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Logo of medhistThe Wellcome Trust Centre of the History of Medicine (UCL)Medical History
Med Hist. 2010 July; 54(3): 410–411.
PMCID: PMC2889468

Book Reviews

British military and naval medicine, 1600–1830
Reviewed by Catherine Kelly

Geoffrey L Hudson (ed.),  British military and naval medicine, 1600–1830, Wellcome Series in the History of Medicine, Clio Medica 81,  Amsterdam and New York,  Rodopi,  2007, pp.  290, [euro]60.00 (hardback  978-90-420-2272-0). 

As Geoffrey Hudson demonstrates in his introduction to this volume of nine essays, recent interest in the history of military medicine has not redressed a lack of research on British military and naval medicine of the seventeenth and eighteenth centuries. Despite this, the handful of articles and books discussed by Hudson in his useful summary of the existing historiography is evidence that the work undertaken has produced a set of important hypotheses about the relationship of military medicine to the birth of the clinic and development of hospital medicine; the prevalence of experiment and innovation within the two services; and the operational imperatives which led to a focus on population and preventative approaches to the practice of medicine. The essays which follow this introduction build on those findings and highlight areas for future research.

The only chapter to provide an overview is Patricia Crimmin’s piece on the Navy’s Sick and Hurt Board from 1700–1800. This chapter is complemented by Margarette Lincoln’s thoughtful consideration of the ways in which medical publications affected public perceptions of the Navy. J D Alsop gives an interesting account of the development of ‘British imperial medicine 1600–1800’, concluding that the Royal Navy’s extensive engagement in the wars of this period created an imperial medicine which reflected the needs of the State, aimed at young, fit men, and which gave scant attention to broader themes of commerce, immigration, or population vitality. Within this analysis Alsop raises another theme also discussed in many of the essays in this volume—the effect of manpower crisis as a driver behind developments in military and naval medicine. Paul Kopperman considers the army medical department in North America and the West Indies, 1755–83 and reinforces the findings of historians of other theatres regarding the importance of sanitation and officer support for the maintenance of troop health. He concludes his essay with an attempt to assess the efficacy of the service. A similar evaluation is attempted by Eric Gruber von Arni in his detailed study of army nursing during the English Civil War. Mark Harrison discusses the emergence of tropical therapeutics in the British East India Company considering both the culture of innovation within military medicine and how military service produced a medicine similar to the “hospital medicine” of the later eighteenth century. Philip Mills also develops these themes in his examination of the treatment of inguinal hernias in military hospitals during the seventeenth century. His analysis of the interplay between medical experiment, military exigencies, and military and political patronage provides insight into how the emerging population medicine of the British Army functioned. Christine Stevenson gives a useful summary of her findings about medical theory and its effects on the architecture of the great military and naval hospitals both in Britain and in the empire during this period. In the final essay, Hudson makes excellent use of the previously unexamined minutes of the Greenwich Council which administered discipline at Greenwich Hospital. Hudson’s findings challenge accepted understandings of the purpose and operation of the hospital and also shed fascinating light onto the first-hand experiences of pensioners accommodated there.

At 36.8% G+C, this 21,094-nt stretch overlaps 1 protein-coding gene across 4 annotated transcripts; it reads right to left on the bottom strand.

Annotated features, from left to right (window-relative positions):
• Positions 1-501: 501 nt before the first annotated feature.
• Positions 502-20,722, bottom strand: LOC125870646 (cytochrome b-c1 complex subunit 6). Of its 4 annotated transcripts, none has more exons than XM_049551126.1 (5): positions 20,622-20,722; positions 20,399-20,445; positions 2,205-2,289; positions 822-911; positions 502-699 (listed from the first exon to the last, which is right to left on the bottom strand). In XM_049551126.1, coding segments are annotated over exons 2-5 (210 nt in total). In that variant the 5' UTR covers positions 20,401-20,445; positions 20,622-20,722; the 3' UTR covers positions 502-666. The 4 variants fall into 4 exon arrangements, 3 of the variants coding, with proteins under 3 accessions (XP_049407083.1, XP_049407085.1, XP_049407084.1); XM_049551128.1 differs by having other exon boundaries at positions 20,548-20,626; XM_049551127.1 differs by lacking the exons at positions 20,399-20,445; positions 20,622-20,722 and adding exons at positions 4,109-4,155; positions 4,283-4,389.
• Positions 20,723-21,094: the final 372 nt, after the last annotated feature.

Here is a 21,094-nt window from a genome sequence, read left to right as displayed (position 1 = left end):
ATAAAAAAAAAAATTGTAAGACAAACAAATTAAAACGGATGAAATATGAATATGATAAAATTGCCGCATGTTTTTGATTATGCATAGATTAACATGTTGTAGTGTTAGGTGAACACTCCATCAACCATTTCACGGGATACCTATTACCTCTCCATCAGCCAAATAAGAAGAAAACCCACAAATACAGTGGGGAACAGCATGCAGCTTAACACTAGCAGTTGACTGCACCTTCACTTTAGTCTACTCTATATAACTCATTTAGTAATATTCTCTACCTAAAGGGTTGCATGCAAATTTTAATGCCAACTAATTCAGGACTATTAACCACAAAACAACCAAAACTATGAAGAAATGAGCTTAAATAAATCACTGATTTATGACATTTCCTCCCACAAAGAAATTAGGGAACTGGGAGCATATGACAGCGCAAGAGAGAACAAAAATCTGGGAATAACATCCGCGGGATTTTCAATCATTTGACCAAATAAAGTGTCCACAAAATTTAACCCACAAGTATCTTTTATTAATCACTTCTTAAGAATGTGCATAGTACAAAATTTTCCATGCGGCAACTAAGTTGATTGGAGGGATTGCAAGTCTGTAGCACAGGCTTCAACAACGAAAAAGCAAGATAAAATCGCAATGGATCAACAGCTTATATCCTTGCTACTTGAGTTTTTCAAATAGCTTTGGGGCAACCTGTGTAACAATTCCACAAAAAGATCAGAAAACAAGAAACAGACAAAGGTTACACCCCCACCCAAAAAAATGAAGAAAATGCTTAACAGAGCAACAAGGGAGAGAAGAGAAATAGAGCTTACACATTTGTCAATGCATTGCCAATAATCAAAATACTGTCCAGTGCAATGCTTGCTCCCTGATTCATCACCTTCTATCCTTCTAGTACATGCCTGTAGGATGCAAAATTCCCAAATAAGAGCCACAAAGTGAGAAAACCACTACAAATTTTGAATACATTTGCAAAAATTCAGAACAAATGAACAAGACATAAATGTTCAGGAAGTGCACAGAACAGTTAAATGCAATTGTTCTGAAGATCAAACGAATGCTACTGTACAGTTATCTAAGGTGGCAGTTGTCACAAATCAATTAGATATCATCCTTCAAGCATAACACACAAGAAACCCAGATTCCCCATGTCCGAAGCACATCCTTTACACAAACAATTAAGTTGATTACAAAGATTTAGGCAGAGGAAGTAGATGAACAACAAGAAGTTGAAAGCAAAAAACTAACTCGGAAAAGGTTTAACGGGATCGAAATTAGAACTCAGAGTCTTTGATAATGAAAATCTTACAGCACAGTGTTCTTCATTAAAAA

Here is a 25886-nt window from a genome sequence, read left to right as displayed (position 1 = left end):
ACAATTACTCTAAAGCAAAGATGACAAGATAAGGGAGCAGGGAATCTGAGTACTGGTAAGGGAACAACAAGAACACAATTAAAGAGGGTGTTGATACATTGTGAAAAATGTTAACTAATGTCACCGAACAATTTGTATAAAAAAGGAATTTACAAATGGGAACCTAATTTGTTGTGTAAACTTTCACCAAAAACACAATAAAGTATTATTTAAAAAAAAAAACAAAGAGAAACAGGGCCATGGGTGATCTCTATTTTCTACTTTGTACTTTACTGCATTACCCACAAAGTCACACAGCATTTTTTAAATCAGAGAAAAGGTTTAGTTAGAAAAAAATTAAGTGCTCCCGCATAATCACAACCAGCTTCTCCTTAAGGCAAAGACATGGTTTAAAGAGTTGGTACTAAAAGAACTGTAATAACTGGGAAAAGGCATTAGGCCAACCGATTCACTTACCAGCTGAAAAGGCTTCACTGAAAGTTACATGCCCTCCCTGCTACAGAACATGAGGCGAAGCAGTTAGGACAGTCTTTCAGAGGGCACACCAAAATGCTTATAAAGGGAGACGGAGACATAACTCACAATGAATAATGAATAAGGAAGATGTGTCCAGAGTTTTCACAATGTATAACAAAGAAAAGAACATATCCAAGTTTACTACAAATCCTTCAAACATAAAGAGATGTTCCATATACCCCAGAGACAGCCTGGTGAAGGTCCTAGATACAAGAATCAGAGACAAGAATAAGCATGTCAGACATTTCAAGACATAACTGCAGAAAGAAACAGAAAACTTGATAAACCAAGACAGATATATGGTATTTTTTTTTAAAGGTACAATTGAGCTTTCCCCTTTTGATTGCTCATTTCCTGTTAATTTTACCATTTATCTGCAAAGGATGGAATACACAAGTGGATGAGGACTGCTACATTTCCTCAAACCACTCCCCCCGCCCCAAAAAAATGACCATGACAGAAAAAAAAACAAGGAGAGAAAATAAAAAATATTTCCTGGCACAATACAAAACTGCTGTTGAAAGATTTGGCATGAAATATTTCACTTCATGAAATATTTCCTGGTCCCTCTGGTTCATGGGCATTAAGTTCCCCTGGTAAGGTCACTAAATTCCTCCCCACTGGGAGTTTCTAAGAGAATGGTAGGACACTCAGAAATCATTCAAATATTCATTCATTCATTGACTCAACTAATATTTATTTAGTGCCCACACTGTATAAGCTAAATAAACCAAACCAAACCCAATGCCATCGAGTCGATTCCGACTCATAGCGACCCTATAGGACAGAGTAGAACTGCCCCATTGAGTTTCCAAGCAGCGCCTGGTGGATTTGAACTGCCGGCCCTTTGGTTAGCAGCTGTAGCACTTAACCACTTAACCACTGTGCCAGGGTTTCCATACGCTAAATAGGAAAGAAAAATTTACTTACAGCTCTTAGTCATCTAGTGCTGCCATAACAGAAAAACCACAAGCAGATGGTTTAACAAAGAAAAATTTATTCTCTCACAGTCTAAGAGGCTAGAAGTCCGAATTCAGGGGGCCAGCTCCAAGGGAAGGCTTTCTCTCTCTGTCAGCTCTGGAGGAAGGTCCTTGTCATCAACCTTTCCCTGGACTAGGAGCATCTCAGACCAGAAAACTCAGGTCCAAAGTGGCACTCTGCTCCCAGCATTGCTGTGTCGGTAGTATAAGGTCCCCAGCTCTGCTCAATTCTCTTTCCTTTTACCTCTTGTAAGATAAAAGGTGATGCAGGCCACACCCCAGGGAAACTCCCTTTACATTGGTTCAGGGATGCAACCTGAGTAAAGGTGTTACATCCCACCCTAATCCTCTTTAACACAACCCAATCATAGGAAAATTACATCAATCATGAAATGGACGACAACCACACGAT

It is neither the intention nor effect of the volume to give a comprehensive account of the development of military and naval medicine during the long eighteenth century. Its primary contribution lies in investigating the questions which have previously been raised about military and naval medicine. Hudson claims that the volume “highlights the value of challenging the inherited notion that military medicine was in all respects ‘a good thing’ for medicine and society” and demonstrates “that medicine and war were, indeed, components of a wider social, economic, cultural, and political framework” (p. 18). The latter of these two claims is well supported but the former is rarely dealt with directly by the contributors. However, there can be no doubt that readers will find much material here to inform their own conclusions on that question.

Articles from Medical History are provided here courtesy of Cambridge University Press